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Galveston Officials Confirm The Second Flesh-Eating Bacteria Death After Harvey

31-year-old Josue Zurita had recently worked on repairing homes, damaged by Harvey flooding.



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Officials said a Galveston carpenter died from necrotizing fasciitis, a rare bacterial infection that kills soft tissue.

Josue Zurita, 31, had been working demolition jobs on flooded homes, after Hurricane Harvey.

"It's most likely this person's infection occurred when bacteria from Harvey debris or floodwater entered his body through a wound or cut," Dr. Philip Keiser said, in a statement. Keiser is an infectious disease expert, and serves as the Galveston County Local Health Authority.

"This is a very rare infection but that doesn't make it any less heartbreaking for this person's family and friends," Keiser added.

According to the Centers for Disease Control and Prevention (CDC), necrotizing fasciitis is rare. The agency said strong immune systems, good hygiene, and proper wound care can help ward off the infection. The CDC said many people who get necrotizing fasciitis have other health problems, like diabetes and cancer, which may lower their body's ability to fight infection.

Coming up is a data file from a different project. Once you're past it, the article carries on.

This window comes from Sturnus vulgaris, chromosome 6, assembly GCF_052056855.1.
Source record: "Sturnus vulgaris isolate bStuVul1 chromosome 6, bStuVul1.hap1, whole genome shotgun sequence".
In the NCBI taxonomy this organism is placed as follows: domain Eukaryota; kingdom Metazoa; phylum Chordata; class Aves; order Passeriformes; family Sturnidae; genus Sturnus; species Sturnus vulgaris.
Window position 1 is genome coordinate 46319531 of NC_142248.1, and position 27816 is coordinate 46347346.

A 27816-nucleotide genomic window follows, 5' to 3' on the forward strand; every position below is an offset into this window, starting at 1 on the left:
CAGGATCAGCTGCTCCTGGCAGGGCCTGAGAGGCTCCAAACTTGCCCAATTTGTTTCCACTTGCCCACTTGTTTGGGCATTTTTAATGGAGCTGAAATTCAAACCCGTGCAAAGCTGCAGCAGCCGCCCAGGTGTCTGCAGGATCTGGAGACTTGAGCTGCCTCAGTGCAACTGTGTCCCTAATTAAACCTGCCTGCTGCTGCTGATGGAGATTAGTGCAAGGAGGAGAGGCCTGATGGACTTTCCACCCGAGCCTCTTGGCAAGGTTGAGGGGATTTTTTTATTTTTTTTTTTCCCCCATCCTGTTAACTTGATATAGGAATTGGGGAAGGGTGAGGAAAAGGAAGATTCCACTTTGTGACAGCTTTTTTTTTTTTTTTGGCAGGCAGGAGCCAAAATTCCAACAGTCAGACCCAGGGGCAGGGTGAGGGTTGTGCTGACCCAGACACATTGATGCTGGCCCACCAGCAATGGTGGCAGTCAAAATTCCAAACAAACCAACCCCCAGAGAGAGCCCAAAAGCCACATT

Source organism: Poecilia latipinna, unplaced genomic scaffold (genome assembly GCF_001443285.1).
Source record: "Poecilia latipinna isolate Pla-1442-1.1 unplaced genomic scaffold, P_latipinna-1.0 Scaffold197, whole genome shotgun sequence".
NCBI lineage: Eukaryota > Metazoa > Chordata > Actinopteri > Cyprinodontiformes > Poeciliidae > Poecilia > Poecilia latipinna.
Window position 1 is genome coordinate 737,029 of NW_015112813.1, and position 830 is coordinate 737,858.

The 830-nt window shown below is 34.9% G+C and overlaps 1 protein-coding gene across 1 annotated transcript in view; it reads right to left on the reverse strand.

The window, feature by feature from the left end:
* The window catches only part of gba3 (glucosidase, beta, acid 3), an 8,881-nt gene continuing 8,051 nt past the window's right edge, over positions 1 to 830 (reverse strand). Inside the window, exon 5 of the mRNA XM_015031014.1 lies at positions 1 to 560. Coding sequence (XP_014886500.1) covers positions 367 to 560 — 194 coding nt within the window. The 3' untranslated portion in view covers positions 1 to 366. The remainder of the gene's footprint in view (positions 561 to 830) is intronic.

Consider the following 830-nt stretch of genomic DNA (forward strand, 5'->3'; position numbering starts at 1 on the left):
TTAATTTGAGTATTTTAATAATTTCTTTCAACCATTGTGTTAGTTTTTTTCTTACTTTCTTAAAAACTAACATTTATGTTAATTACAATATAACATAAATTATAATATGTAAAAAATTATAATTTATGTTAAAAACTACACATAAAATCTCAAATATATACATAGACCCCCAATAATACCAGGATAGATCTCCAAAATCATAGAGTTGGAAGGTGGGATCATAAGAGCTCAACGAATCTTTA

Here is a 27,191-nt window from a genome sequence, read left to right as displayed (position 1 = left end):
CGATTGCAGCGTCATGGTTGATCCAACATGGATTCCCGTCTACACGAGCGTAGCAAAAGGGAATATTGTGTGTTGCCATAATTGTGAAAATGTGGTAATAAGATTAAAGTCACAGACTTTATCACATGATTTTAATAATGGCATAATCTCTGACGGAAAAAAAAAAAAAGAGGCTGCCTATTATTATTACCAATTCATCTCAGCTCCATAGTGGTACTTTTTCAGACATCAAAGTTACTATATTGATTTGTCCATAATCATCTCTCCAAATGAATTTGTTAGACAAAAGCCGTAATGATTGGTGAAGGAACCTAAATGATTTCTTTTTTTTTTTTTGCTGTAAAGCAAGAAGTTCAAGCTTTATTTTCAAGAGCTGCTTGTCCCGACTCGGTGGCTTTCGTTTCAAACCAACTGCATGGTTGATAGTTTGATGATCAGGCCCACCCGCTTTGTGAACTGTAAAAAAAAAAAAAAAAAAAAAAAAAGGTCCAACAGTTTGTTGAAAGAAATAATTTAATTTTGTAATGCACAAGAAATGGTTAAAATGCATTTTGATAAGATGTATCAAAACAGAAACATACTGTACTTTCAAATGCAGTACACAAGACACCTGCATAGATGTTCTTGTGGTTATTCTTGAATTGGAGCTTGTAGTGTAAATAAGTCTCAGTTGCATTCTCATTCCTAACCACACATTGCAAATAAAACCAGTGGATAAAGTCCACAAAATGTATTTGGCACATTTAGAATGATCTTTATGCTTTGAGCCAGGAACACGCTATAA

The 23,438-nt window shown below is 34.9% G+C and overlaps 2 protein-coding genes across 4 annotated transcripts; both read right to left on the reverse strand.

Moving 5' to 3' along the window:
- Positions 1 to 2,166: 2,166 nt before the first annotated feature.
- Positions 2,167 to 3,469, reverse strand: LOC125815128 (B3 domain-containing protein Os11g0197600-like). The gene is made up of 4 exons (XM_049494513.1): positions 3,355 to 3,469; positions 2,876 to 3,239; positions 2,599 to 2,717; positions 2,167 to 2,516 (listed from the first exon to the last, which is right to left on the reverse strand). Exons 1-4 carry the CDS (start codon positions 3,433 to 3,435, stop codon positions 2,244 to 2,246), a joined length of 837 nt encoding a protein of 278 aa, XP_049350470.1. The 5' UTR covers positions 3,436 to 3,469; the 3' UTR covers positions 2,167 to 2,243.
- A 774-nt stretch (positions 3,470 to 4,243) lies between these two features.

Last month, Harris County officials confirmed a Kingwood woman also died of the same bacterial infection. She came in contact with contaminated Harvey floodwaters, after cutting her elbow in her flooded garage.

The Galveston County Health District (GCHD) said people working on Hurricane Harvey recovery projects should be aware of proper wound care, to help prevent infections.

GCHD advised people with wounds or cuts to:

  • Keep open wounds covered with clean, dry bandages until healed.
  • Not delay first aid of even minor, non-infected wounds (like blisters, scrapes or any break in the skin).
  • Avoid contact with natural bodies of water (lakes, rivers, oceans) if you have an open wound or skin infection.
  • Wash hands often with soap and water or use an alcohol-based hand rub if washing is not possible.
  • Seek medical attention for redness, swelling or fever.